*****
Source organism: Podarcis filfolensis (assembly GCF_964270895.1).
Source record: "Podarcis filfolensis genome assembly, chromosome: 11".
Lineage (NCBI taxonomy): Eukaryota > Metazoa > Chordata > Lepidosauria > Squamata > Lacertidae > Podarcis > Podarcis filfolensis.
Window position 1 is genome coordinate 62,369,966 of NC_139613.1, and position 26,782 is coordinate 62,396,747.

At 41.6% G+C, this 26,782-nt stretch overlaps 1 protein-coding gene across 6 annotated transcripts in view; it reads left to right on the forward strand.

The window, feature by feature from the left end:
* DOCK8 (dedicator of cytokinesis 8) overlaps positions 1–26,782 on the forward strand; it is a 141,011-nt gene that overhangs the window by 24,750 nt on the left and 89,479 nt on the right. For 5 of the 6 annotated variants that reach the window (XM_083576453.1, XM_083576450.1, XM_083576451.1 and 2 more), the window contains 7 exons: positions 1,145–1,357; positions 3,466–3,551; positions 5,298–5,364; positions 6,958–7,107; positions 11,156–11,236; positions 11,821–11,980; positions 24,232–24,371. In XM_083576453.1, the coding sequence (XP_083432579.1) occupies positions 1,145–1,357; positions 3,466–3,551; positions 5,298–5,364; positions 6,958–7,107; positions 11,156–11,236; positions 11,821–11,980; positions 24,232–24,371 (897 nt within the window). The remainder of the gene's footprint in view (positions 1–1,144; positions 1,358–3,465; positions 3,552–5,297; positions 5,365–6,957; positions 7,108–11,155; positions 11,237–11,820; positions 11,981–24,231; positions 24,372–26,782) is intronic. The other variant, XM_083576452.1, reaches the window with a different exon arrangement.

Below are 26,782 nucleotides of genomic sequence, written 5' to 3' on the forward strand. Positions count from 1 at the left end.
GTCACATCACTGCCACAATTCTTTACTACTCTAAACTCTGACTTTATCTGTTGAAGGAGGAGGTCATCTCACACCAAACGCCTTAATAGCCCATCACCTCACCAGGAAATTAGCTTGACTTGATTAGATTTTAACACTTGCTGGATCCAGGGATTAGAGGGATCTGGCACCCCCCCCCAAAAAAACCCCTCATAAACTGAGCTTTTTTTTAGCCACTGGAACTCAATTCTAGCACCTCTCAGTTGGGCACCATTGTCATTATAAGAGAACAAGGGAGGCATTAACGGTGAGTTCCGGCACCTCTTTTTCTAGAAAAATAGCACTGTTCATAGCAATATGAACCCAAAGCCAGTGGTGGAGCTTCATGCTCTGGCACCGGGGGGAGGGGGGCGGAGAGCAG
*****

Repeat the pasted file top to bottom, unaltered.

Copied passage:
Source organism: Podarcis filfolensis (assembly GCF_964270895.1).
Source record: "Podarcis filfolensis genome assembly, chromosome: 11".
Lineage (NCBI taxonomy): Eukaryota > Metazoa > Chordata > Lepidosauria > Squamata > Lacertidae > Podarcis > Podarcis filfolensis.
Window position 1 is genome coordinate 62,369,966 of NC_139613.1, and position 26,782 is coordinate 62,396,747.

At 41.6% G+C, this 26,782-nt stretch overlaps 1 protein-coding gene across 6 annotated transcripts in view; it reads left to right on the forward strand.

The window, feature by feature from the left end:
* DOCK8 (dedicator of cytokinesis 8) overlaps positions 1–26,782 on the forward strand; it is a 141,011-nt gene that overhangs the window by 24,750 nt on the left and 89,479 nt on the right. For 5 of the 6 annotated variants that reach the window (XM_083576453.1, XM_083576450.1, XM_083576451.1 and 2 more), the window contains 7 exons: positions 1,145–1,357; positions 3,466–3,551; positions 5,298–5,364; positions 6,958–7,107; positions 11,156–11,236; positions 11,821–11,980; positions 24,232–24,371. In XM_083576453.1, the coding sequence (XP_083432579.1) occupies positions 1,145–1,357; positions 3,466–3,551; positions 5,298–5,364; positions 6,958–7,107; positions 11,156–11,236; positions 11,821–11,980; positions 24,232–24,371 (897 nt within the window). The remainder of the gene's footprint in view (positions 1–1,144; positions 1,358–3,465; positions 3,552–5,297; positions 5,365–6,957; positions 7,108–11,155; positions 11,237–11,820; positions 11,981–24,231; positions 24,372–26,782) is intronic. The other variant, XM_083576452.1, reaches the window with a different exon arrangement.

Below are 26,782 nucleotides of genomic sequence, written 5' to 3' on the forward strand. Positions count from 1 at the left end.
GTCACATCACTGCCACAATTCTTTACTACTCTAAACTCTGACTTTATCTGTTGAAGGAGGAGGTCATCTCACACCAAACGCCTTAATAGCCCATCACCTCACCAGGAAATTAGCTTGACTTGATTAGATTTTAACACTTGCTGGATCCAGGGATTAGAGGGATCTGGCACCCCCCCCCAAAAAAACCCCTCATAAACTGAGCTTTTTTTTAGCCACTGGAACTCAATTCTAGCACCTCTCAGTTGGGCACCATTGTCATTATAAGAGAACAAGGGAGGCATTAACGGTGAGTTCCGGCACCTCTTTTTCTAGAAAAATAGCACTGTTCATAGCAATATGAACCCAAAGCCAGTGGTGGAGCTTCATGCTCTGGCACCGGGGGGAGGGGGGCGGAGAGCAG